Hilma af Klint: Paintings for the Future (Guggenheim Museum) — Abstract painting synthesizing natural and geometric forms, textual elements, and esoteric symbolism. Her work has a powerful, spiritual aspect to it. The visuals are not abstract, but are not really representational either.
Nothing is Lost: Selected Essays of Ingrid Sischy (Knopf) — Essays from a noted fashion, art, and culture critic. This is more of a word book by the former editor of Interview and contributor to Art Forum. It’s an interesting view on the movers and shakers of pop culture of that time.
Delacroix by Sébastien Allard & Côme Fabre (Metropolitan Museum of Art) —Comprehensive monograph and exhibition catalogue for 2018 show at the Metropolitan Museum of Art. This particular volume is very well done with great image quality — the colors seem spot on. It’s one of the very finest Delacroix books out there.
Others favorites include:
Rem Koolhaas: Elements of Architecture (Taschen) — Essential toolkit to building anatomies, e.g. window, facade, balcony, corridor, etc. This is a republication in a single book of what had been a series of pamphlets.
These books below are vintage, and their availability and pricing will vary.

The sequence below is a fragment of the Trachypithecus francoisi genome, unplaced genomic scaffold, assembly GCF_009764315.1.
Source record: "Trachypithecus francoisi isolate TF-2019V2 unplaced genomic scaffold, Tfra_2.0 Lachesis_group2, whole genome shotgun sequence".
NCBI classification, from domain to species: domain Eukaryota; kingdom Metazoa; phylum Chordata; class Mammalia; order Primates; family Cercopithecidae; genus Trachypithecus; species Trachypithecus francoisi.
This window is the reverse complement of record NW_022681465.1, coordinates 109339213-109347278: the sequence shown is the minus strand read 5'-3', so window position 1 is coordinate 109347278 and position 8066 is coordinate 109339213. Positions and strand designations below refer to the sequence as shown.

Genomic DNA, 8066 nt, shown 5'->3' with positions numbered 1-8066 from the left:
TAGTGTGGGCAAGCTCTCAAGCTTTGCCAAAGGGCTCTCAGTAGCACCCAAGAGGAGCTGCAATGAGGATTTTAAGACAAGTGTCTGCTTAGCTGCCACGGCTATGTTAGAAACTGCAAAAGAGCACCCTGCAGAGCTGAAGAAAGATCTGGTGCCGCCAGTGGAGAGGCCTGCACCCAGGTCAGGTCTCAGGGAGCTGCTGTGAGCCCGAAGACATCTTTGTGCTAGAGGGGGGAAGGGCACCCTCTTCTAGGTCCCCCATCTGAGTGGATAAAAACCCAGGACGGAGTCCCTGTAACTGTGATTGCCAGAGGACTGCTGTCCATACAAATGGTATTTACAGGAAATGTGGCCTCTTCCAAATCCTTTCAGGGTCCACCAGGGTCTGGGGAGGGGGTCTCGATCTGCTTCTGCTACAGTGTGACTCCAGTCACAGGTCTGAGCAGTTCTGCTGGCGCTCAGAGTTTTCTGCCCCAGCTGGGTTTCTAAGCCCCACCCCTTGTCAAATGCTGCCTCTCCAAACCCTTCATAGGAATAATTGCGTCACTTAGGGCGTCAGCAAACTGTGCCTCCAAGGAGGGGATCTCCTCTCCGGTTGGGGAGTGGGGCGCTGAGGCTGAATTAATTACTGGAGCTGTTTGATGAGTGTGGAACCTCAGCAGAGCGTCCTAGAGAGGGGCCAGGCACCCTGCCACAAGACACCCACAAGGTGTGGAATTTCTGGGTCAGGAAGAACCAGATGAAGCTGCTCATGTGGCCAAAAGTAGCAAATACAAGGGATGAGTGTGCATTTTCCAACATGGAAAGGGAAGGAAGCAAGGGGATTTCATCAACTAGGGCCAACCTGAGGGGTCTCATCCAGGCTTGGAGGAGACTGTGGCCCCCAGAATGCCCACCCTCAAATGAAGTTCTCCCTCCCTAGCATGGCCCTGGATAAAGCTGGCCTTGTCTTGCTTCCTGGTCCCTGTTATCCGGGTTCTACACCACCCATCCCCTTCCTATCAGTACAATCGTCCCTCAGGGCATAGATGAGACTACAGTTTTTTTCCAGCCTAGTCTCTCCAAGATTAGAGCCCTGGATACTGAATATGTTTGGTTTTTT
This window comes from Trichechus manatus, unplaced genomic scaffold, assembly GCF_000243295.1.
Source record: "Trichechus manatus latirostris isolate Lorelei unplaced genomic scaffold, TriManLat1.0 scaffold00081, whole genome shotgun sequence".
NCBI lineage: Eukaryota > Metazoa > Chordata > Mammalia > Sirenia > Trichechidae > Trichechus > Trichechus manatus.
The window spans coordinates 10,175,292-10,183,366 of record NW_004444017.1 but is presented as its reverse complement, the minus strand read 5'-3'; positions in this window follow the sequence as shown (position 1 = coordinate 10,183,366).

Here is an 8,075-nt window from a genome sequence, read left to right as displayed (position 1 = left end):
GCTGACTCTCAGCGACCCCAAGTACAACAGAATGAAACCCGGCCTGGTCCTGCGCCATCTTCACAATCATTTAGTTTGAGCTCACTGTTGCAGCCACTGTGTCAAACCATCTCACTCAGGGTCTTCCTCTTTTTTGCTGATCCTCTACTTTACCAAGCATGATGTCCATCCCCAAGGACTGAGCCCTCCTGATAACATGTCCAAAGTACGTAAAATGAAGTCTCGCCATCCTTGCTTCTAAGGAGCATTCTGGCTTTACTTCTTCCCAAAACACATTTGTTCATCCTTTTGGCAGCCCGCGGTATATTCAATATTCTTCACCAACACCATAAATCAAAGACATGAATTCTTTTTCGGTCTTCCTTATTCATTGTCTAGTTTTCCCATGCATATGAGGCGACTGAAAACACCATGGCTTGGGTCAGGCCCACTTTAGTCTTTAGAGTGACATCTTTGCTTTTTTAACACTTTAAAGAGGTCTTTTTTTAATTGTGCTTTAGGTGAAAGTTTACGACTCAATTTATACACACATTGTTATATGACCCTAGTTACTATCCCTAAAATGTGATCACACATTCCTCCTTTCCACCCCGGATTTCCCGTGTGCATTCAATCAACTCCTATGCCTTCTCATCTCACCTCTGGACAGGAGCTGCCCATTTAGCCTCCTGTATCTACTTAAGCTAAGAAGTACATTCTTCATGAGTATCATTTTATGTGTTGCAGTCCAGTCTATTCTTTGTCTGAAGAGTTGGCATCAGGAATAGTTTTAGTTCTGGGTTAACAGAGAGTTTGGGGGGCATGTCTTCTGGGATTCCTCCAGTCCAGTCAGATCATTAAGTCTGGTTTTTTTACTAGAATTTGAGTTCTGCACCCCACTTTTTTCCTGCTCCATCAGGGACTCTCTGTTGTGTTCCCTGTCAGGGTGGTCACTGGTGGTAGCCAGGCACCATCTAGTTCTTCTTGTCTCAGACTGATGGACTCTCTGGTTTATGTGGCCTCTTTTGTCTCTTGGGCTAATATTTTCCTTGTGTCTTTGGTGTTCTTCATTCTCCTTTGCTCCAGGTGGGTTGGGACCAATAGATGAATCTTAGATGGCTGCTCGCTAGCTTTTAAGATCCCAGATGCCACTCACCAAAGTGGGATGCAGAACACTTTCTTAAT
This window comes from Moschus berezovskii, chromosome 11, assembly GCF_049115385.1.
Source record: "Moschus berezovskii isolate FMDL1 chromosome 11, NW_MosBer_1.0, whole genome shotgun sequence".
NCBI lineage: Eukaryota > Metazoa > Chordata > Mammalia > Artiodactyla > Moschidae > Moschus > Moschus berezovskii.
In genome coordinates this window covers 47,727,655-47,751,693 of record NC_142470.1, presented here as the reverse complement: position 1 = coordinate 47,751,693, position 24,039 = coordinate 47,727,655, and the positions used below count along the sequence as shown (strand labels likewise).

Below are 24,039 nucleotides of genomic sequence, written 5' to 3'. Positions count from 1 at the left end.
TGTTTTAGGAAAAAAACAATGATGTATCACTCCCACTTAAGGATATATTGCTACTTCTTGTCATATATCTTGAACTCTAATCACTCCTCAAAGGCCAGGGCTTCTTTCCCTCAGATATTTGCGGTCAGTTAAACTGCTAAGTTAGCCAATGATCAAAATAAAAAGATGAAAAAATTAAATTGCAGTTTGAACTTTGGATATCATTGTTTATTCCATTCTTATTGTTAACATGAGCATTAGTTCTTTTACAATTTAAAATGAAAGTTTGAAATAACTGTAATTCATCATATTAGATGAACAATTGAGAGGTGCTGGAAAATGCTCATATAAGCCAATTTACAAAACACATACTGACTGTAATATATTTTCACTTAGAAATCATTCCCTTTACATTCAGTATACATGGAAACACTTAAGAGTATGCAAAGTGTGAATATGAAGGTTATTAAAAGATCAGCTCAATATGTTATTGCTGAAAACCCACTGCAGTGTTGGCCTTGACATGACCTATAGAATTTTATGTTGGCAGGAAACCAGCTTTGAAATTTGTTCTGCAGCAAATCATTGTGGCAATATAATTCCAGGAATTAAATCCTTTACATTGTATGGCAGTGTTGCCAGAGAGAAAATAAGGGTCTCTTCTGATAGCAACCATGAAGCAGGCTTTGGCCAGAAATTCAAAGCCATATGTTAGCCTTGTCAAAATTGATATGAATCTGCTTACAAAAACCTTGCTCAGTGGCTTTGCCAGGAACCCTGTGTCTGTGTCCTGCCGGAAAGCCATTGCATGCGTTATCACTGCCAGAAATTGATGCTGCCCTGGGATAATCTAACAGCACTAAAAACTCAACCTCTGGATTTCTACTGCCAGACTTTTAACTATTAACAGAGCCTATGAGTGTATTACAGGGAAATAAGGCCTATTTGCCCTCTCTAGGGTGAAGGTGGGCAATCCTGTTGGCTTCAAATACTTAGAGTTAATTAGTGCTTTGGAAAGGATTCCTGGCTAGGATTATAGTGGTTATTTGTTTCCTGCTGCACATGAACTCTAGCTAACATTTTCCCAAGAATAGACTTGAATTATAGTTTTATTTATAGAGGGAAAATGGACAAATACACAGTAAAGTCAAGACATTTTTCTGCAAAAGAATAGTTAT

Gypsies by Josef Koudelka (Aperture) — Photos of Roma society taken between 1962 and 1971. The first edition is very rare and considered collectible.
The Illuminated Books by William Blake (Princeton University Press) — All six volumes, by Blake the artist and prophet. This complete set is very rare, and considered by Blake aficionados to be high desirable.
Gustave Moreau by Pierre-Louis Mathieu (Flammarion) — Features the biblical and mythological work of this Symbolist painter, who was influenced by the Italian Renaissance and exoticism. Intricate and detailed paintings in a book that is neither too big nor too small.
Saul Leiter: Colors by Sam Stourdze (Musée de l’Elysée) — Color photos of American life during the 1950s. An outstanding gem of a book with incredible color work. Small by today’s standards at about 6×9 inches. These tend to go as soon as we get them in.
The Canticle of the Birds: Illustrated through Persian and Eastern Islamic Art by Farîd-ud-Dîn Attâr — Classic Persian literature, illustrated by Persian, Turkish, Afghan, and Indo-Pakistani miniatures from the 14th through 17th centuries. A remarkable story of birds in search of God. Words, poems and pictures in a hardback book in a slipcase. A very special book.